In December, 1839 the newly formed Microscopical Society of London recommended a standard for slide glass sizes (3" x 1", and 3" x 1 1/2") to be used by their members. Prior to that date, there was a wide variation in the sizes being used. These two recommended sizes quickly became the standard for most of the commercial mounters in England, although other sizes (usually smaller) were still produced and used on the Continent (primarily France) for a number of years thereafter. Smaller format slides were also still produced for many years to accompany small "pocket" or drum microscopes, by a number of well known mounters, including Amos Topping. These were often sold in boxed "sets" with the microscope. 

Before that time, throughout the 1700s until circa 1820s, microscopical objects were often mounted for examination using bone, ivory, or hardwood sliders. These objects were either mounted as subjects for Transmitted (through) light examination, or Reflected (top) lighting. 

The transmitted type were made by placing thin sections or specimens between discs of mica (a thin transparent mineral), held in place by brass wire clips in holes drilled through the sliders (see bone sliders #s 1, 2, and 3 below). Objects for use with reflected (top) light were normally mounted uncovered by gluing to paper discs that were then fastened into sliders that had not been drilled completely through, as seen in bone slider #5 (slider #6 is clean and ready for new objects to be mounted) and Ebony Wood sliders (#2,4).

Even as glass become more commonly used for the main slide body during the late 1820s and 1830s, the thin covers placed over the specimens for protection were often still made of mica. The very thin glass required for covers was still quite rare and very expensive. As the thin glass became more readily available and less expensive, mica fell completely out of use, with glass slides and glass covers becoming the norm.

The 2 types of bone sliders shown below are approximately 3 1/2" x 5/8", The J.B. Dancer slide, at 3" x 1" is included as a size reference. The top 3 were made for Transmitted lighting, with the bottom 2 for Reflected or Incident lighting.

Shown above and below, several sizes of larger mahogany wood sliders with the specimen glass in each being approximately 1 1/2". The 3 sliders above are 7" x 2" with 3 specimens in each, all dry mounted between 2 equal thickness pieces of glass. 

The 2 in the bottom image are both 4" x 2", each with a single specimen mounted in Canada Balsam between 2 equal thickness pieces of glass. The mount of Scarlet Ibis Feather is a particularly well prepared, with no entrapped air visible at all. 

A standard size 3" x 1" slide is shown with each group for comparison. Similar sliders are shown in the image below with a typical period microscope that would have been used for viewing them.

Below, a bone slider, unusually with each cell labeled as to content. Most early sliders were just numbered, and came originally with a corresponding hand printed list of specimens. The 3" x 1" Amos Topping mount of Sharks Tooth is shown for size comparison.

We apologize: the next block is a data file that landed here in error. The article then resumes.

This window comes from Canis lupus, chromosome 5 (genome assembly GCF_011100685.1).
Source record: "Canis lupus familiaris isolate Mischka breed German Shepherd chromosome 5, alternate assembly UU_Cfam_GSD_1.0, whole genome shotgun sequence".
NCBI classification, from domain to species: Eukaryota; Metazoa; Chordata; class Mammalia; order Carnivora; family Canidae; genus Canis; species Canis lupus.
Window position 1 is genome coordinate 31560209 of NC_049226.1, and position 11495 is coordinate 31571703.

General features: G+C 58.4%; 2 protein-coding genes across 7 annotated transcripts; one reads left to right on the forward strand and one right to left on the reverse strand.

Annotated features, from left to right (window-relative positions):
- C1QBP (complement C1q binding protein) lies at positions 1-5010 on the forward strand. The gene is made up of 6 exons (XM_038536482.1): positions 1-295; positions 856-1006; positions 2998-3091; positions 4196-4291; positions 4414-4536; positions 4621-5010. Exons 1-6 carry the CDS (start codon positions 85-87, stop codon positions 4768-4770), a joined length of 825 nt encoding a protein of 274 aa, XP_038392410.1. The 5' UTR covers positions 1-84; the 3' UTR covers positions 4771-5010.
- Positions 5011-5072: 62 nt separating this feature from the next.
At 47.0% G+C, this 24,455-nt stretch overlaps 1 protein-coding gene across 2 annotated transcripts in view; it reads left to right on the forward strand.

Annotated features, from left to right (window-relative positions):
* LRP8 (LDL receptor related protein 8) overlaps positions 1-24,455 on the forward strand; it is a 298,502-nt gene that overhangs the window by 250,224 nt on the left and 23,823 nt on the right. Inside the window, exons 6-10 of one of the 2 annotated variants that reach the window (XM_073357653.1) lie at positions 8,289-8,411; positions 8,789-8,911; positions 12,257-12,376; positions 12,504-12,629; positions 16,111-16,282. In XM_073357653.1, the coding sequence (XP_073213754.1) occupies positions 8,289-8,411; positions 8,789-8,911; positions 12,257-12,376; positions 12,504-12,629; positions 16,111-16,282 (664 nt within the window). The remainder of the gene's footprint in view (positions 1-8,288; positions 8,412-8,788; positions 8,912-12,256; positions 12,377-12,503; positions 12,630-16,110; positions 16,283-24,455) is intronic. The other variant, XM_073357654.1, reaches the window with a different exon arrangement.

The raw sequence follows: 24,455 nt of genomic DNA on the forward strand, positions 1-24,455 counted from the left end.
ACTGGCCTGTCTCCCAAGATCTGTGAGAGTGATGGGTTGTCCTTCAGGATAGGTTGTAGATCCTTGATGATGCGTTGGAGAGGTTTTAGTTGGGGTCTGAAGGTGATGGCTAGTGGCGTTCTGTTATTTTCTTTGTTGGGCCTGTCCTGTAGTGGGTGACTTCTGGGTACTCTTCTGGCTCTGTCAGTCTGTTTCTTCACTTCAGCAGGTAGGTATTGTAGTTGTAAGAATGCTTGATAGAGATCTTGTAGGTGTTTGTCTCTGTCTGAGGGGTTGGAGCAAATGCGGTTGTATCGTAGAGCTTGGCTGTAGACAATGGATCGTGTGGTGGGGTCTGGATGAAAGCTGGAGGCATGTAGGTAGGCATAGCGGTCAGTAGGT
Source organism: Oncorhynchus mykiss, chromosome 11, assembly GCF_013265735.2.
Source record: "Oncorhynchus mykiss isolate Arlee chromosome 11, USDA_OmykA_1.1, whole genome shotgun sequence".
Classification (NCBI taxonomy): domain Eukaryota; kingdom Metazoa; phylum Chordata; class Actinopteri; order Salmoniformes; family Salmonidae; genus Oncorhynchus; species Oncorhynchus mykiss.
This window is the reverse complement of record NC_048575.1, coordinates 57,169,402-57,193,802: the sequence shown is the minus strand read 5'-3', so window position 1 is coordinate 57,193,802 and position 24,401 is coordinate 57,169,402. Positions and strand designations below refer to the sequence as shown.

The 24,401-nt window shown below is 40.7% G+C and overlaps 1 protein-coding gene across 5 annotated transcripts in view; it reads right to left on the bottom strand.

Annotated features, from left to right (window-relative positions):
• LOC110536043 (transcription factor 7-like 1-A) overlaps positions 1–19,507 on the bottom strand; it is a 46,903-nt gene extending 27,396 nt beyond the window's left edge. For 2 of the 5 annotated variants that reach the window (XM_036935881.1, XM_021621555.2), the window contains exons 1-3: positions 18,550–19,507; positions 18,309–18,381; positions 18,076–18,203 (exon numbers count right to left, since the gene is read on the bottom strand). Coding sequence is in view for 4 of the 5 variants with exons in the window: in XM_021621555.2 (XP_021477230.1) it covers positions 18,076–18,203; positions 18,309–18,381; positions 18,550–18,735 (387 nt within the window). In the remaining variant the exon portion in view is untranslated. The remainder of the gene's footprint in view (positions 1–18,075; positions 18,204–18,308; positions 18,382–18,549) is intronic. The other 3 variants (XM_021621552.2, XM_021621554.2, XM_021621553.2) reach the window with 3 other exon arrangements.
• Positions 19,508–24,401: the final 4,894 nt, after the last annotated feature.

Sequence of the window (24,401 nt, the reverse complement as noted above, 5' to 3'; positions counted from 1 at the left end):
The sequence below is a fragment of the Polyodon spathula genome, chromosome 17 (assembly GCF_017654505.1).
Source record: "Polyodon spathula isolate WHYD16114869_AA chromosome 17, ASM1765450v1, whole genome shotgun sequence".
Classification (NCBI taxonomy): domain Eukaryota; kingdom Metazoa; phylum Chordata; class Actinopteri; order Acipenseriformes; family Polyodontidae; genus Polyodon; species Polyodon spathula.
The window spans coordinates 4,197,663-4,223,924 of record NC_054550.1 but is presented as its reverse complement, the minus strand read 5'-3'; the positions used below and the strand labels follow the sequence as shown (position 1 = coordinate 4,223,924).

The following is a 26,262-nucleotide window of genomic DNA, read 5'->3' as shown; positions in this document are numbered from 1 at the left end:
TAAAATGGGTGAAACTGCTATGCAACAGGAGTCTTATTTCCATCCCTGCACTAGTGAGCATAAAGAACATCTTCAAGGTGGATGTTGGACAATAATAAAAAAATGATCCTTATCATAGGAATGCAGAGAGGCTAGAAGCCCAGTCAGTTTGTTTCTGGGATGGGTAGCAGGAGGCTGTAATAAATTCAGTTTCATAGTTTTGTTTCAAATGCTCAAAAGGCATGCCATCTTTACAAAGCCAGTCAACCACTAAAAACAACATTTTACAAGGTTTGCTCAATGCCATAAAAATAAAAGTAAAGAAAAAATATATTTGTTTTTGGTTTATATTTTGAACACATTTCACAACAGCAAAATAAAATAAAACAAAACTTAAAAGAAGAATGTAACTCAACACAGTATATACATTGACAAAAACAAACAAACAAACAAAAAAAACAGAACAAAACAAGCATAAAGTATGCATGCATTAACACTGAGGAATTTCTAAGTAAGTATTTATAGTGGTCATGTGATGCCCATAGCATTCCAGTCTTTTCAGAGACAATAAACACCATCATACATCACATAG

Above, 2 early sliders made of Ebony Wood, for examination of the specimens using reflected (top) lighting. They are both 4 1/2" x 5/8" in size (standard 3" x 1" slide shown for comparison). Below are 2 Wood sliders (with mica inserts held by brass wire rings) for transmitted light use. The glass slide is the standard 3" x 1" for size comparison. Interestingly, the larger slider has several of the cells displaying small hand painted images of birds, with the other specimens being a bit of leaf, and a small insect.

Above, 2 very interesting early mounts.  The top one being two large pieces of Flint mounted to the 2" x 3/4" glass slide, and engraved "Flint from Kent with a fish scale" circa 1830s. The bottom slide is a 3" x 1" thin section fossil mount of Echinus Scutella with the label description and signature "Darker" in one hand, and "WR" in another, engraved on the glass. This is a very rare signed example by William Darker, c. early 1840s.  The initials WR refer to W. Rutt (see another example, Human Hair Beard by C. Topping first group under "Unusual" slides section) likely the original owner of the slide. Click here for additional information on W. Rutt

Shown below, a variety of early mounts, circa 1830s. While all are undated, this estimate is based on the sizes and various construction details. All are mounted between two glass slides of similar thickness, some dry mounted, with others mounted in Canada balsam. A Standard size 3" x 1" mount by E. Thum at top left is shown for comparison.

Below, a group of mounts, several retailed by A. Pritchard, likely circa 1830s (others probably early 1840s). Although undated, the address "263 Strand" dates them to between 1836-1839, when he was at that address. Several use the distinctive method of dry mounting between two glass slides of similar thickness, with inner edges beveled, then filled and finished smooth using red sealing wax.  In 1848 Prof. J. Quekett described and referred to this as "Mr. Darker's Method", stating that William H. Darker had perfected and used it since the introduction of the achromatic microscope (early 1830s).  The "American Pine" specimen is what became the "standard" size in 1839, at 3" x 1" 

Many of this last group of slides below, also mostly circa 1830s, have thin covers made of mica over the specimens. These are also all undated, with age estimates based on size and construction details. A standard size 3" x 1" Scales of Podura mount is shown for comparison.